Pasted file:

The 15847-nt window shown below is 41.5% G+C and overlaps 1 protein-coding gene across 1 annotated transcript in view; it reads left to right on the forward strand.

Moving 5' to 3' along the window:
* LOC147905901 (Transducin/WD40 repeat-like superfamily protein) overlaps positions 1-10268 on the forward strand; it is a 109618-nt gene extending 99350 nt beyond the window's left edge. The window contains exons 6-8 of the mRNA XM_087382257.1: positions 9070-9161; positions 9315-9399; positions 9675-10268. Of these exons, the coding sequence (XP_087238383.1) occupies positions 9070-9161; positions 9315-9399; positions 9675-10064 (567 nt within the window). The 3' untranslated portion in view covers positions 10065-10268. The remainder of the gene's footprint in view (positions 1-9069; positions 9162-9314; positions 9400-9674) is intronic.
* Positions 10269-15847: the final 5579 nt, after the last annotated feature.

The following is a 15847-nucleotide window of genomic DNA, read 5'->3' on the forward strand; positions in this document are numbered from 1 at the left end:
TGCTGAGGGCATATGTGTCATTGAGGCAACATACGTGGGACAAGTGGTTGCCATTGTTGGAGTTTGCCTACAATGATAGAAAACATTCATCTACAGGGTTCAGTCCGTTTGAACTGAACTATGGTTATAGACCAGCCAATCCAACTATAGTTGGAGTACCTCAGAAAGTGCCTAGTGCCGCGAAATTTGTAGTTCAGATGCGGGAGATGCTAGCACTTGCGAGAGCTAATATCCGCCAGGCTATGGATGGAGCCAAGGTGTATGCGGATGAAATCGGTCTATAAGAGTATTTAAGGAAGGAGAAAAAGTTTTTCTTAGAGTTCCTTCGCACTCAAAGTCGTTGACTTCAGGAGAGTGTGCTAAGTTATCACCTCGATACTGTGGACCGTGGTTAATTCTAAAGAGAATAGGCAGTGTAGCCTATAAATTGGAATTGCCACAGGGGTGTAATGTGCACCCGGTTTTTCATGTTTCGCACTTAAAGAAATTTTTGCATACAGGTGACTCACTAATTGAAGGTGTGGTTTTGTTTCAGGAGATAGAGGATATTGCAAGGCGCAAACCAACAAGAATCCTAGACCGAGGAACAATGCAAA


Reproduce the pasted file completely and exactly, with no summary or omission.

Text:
The 15847-nt window shown below is 41.5% G+C and overlaps 1 protein-coding gene across 1 annotated transcript in view; it reads left to right on the forward strand.

Moving 5' to 3' along the window:
* LOC147905901 (Transducin/WD40 repeat-like superfamily protein) overlaps positions 1-10268 on the forward strand; it is a 109618-nt gene extending 99350 nt beyond the window's left edge. The window contains exons 6-8 of the mRNA XM_087382257.1: positions 9070-9161; positions 9315-9399; positions 9675-10268. Of these exons, the coding sequence (XP_087238383.1) occupies positions 9070-9161; positions 9315-9399; positions 9675-10064 (567 nt within the window). The 3' untranslated portion in view covers positions 10065-10268. The remainder of the gene's footprint in view (positions 1-9069; positions 9162-9314; positions 9400-9674) is intronic.
* Positions 10269-15847: the final 5579 nt, after the last annotated feature.

The following is a 15847-nucleotide window of genomic DNA, read 5'->3' on the forward strand; positions in this document are numbered from 1 at the left end:
TGCTGAGGGCATATGTGTCATTGAGGCAACATACGTGGGACAAGTGGTTGCCATTGTTGGAGTTTGCCTACAATGATAGAAAACATTCATCTACAGGGTTCAGTCCGTTTGAACTGAACTATGGTTATAGACCAGCCAATCCAACTATAGTTGGAGTACCTCAGAAAGTGCCTAGTGCCGCGAAATTTGTAGTTCAGATGCGGGAGATGCTAGCACTTGCGAGAGCTAATATCCGCCAGGCTATGGATGGAGCCAAGGTGTATGCGGATGAAATCGGTCTATAAGAGTATTTAAGGAAGGAGAAAAAGTTTTTCTTAGAGTTCCTTCGCACTCAAAGTCGTTGACTTCAGGAGAGTGTGCTAAGTTATCACCTCGATACTGTGGACCGTGGTTAATTCTAAAGAGAATAGGCAGTGTAGCCTATAAATTGGAATTGCCACAGGGGTGTAATGTGCACCCGGTTTTTCATGTTTCGCACTTAAAGAAATTTTTGCATACAGGTGACTCACTAATTGAAGGTGTGGTTTTGTTTCAGGAGATAGAGGATATTGCAAGGCGCAAACCAACAAGAATCCTAGACCGAGGAACAATGCAAA